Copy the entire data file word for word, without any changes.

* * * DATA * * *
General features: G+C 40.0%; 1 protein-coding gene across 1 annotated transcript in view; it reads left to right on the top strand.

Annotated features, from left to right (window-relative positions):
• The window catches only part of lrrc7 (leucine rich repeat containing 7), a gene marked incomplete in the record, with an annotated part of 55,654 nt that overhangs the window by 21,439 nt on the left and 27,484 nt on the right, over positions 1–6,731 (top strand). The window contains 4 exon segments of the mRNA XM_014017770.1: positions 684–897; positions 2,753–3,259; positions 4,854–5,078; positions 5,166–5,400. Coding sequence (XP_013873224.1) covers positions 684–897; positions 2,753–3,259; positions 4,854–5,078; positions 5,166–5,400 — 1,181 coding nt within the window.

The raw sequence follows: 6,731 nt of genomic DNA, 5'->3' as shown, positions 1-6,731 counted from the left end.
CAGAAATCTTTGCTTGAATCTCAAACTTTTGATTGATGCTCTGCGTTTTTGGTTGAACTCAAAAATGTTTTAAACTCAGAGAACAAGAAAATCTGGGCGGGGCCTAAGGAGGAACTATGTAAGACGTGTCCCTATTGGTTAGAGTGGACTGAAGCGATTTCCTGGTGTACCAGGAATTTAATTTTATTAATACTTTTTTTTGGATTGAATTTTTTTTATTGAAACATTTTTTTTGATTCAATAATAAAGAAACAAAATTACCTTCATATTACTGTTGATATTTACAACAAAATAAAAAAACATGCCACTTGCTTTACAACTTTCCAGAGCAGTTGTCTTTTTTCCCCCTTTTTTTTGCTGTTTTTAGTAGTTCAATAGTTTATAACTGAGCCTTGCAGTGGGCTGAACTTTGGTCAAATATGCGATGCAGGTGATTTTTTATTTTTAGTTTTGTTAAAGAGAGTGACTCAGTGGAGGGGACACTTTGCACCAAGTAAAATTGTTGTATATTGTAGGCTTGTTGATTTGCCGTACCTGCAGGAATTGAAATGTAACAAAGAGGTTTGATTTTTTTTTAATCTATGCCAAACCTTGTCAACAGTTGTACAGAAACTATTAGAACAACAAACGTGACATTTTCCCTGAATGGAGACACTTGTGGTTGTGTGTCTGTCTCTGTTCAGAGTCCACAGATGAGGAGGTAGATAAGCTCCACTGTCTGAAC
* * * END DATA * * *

General features: G+C 40.0%; 1 protein-coding gene across 1 annotated transcript in view; it reads left to right on the top strand.

Annotated features, from left to right (window-relative positions):
• The window catches only part of lrrc7 (leucine rich repeat containing 7), a gene marked incomplete in the record, with an annotated part of 55,654 nt that overhangs the window by 21,439 nt on the left and 27,484 nt on the right, over positions 1–6,731 (top strand). The window contains 4 exon segments of the mRNA XM_014017770.1: positions 684–897; positions 2,753–3,259; positions 4,854–5,078; positions 5,166–5,400. Coding sequence (XP_013873224.1) covers positions 684–897; positions 2,753–3,259; positions 4,854–5,078; positions 5,166–5,400 — 1,181 coding nt within the window.

The raw sequence follows: 6,731 nt of genomic DNA, 5'->3' as shown, positions 1-6,731 counted from the left end.
CAGAAATCTTTGCTTGAATCTCAAACTTTTGATTGATGCTCTGCGTTTTTGGTTGAACTCAAAAATGTTTTAAACTCAGAGAACAAGAAAATCTGGGCGGGGCCTAAGGAGGAACTATGTAAGACGTGTCCCTATTGGTTAGAGTGGACTGAAGCGATTTCCTGGTGTACCAGGAATTTAATTTTATTAATACTTTTTTTTGGATTGAATTTTTTTTATTGAAACATTTTTTTTGATTCAATAATAAAGAAACAAAATTACCTTCATATTACTGTTGATATTTACAACAAAATAAAAAAACATGCCACTTGCTTTACAACTTTCCAGAGCAGTTGTCTTTTTTCCCCCTTTTTTTTGCTGTTTTTAGTAGTTCAATAGTTTATAACTGAGCCTTGCAGTGGGCTGAACTTTGGTCAAATATGCGATGCAGGTGATTTTTTATTTTTAGTTTTGTTAAAGAGAGTGACTCAGTGGAGGGGACACTTTGCACCAAGTAAAATTGTTGTATATTGTAGGCTTGTTGATTTGCCGTACCTGCAGGAATTGAAATGTAACAAAGAGGTTTGATTTTTTTTTAATCTATGCCAAACCTTGTCAACAGTTGTACAGAAACTATTAGAACAACAAACGTGACATTTTCCCTGAATGGAGACACTTGTGGTTGTGTGTCTGTCTCTGTTCAGAGTCCACAGATGAGGAGGTAGATAAGCTCCACTGTCTGAAC